In honour of the release of their seventh LP Emperor of Sand this Friday, we’re celebrating all things Mastodon this week. One of the finest 21st century metal bands, the Georgian quartet’s career has been markedly consistent; not without flaws, but nevertheless focussed and of exceptional quality
Where better to start than with a primer for each of their previous six studio albums?
Next up: featuring one of Mastodon’s finest artworks to date – the Sad Demon Oath – fifth studio album The Hunter!
(2011) Reprise Records
It’s been said countless times that Mastodon are a band that seek artistic satisfaction over creating a product that’ll simply pacify their fans. As admirable as that is, sometimes fans aren’t able to get on board straight away. For Mastodon, this was never more the case than with the release of The Hunter – despite it remaining one of the bands best selling outputs to date.
With a move away from a thematic concept, the quartet instead took their energy and pooled it into 13 tracks of solidly written, yet stylistically varied music with a variety of lyrical content rather, than focussing on fitting each track into one massive story.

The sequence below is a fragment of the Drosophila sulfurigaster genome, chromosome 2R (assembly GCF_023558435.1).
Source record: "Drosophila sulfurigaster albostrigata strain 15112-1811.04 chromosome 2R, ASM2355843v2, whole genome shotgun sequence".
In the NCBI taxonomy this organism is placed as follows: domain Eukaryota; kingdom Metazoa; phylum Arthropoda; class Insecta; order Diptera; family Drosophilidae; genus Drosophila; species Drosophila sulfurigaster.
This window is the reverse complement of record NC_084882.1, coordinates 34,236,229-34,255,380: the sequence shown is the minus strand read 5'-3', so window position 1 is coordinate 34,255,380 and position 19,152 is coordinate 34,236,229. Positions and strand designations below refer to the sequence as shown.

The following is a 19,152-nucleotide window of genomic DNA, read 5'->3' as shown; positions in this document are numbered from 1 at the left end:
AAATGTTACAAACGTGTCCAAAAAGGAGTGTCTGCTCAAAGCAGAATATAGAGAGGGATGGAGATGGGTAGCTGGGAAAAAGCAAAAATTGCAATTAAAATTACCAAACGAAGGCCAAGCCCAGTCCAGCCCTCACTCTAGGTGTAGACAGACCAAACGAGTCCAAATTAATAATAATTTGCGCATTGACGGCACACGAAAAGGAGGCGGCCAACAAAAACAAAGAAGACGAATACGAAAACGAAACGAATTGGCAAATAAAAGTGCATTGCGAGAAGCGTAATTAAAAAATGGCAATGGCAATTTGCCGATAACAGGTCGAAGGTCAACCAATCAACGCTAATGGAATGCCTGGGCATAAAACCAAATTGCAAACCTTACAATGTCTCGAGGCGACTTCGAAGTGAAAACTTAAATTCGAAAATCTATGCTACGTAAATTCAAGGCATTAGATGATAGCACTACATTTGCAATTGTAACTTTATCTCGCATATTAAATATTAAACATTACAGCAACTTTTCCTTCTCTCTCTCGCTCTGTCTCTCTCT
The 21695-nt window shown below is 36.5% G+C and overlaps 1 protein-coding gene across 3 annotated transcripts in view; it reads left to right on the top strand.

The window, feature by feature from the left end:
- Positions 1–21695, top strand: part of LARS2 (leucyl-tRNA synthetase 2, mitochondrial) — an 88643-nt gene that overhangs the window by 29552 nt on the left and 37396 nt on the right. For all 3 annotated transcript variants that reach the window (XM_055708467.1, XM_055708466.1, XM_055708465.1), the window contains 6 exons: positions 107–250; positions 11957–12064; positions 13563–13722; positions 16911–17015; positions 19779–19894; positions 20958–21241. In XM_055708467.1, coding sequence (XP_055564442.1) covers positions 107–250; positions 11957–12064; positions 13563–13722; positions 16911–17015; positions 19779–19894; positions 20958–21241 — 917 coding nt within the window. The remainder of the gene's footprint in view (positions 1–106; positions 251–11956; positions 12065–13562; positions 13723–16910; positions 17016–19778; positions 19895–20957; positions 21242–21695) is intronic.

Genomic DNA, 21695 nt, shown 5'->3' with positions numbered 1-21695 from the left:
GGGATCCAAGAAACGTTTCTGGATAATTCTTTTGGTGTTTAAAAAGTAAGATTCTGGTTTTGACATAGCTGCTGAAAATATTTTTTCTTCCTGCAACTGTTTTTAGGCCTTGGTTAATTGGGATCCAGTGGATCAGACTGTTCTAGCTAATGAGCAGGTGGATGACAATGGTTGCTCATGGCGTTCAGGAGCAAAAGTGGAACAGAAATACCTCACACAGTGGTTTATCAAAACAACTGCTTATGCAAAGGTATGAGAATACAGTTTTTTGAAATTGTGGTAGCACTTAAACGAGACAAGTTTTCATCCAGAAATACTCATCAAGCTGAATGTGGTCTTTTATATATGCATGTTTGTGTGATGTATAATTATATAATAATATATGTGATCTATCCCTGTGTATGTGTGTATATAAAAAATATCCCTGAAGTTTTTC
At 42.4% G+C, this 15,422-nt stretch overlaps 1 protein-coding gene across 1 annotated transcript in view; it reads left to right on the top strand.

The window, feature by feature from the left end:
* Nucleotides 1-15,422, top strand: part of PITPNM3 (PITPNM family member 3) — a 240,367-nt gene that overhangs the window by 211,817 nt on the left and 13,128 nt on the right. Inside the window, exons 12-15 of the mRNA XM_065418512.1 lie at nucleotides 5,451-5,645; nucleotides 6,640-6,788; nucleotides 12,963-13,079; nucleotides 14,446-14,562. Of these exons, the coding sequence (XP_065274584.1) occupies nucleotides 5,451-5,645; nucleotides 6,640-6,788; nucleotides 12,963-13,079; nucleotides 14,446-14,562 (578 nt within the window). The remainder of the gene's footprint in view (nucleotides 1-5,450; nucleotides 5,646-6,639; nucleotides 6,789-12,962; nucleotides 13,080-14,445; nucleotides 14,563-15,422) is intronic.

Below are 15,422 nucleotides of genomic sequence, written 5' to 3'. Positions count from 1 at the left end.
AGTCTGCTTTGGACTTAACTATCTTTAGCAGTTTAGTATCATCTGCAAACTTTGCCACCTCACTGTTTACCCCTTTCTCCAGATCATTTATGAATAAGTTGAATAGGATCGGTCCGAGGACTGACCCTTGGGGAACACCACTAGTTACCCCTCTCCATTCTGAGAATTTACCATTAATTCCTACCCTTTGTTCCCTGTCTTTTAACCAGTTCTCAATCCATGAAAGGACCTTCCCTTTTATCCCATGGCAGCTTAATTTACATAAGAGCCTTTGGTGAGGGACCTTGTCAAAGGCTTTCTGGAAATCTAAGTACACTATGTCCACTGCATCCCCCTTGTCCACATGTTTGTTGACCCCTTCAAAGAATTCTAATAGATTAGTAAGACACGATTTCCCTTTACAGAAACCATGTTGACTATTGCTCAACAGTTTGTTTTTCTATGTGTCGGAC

“The Curl Of The Burl“
With an album so stylistically varied, it’s decidedly different to pull together a handful of songs that best represent the differences on show, but “The Curl Of The Burl” really shows off the band’s intent for future releases; its fuzz-loaded psychedelic rock is trippy yet anthemic, and despite being bookended by two of the heavier tracks on the album, it’s without a doubt now a jewel in the Mastodon back catalogue.
Despite The Hunter having no overarching concept, it is packed with references to the world around the band. The album title and the title track are dedicated to Brent Hinds’ brother, who died whilst out hunting. The title track itself is as emotionally heavy as you’d expect given the subject material; a beautifully melancholic ballad that oozes love and loss from every single note.
From the crazy and frenetic “Bedazzled Fingernails” to the Blue Oyster Cült inspired “Thickening“, The Hunter is an album that simply refuses to sit still. It plays more like a mega mix rather than a coherent masterwork, and despite flaws, it isn’t the death of the soul some Mastodon fans declared it – simply another method of experimentation from a band on the move.
It’s rare that you can see the point a band leaps forth from the underground into the monster you knew they were destined to become. The Hunter is the album that allowed the band to make that jump and for that reason alone it deserves praise.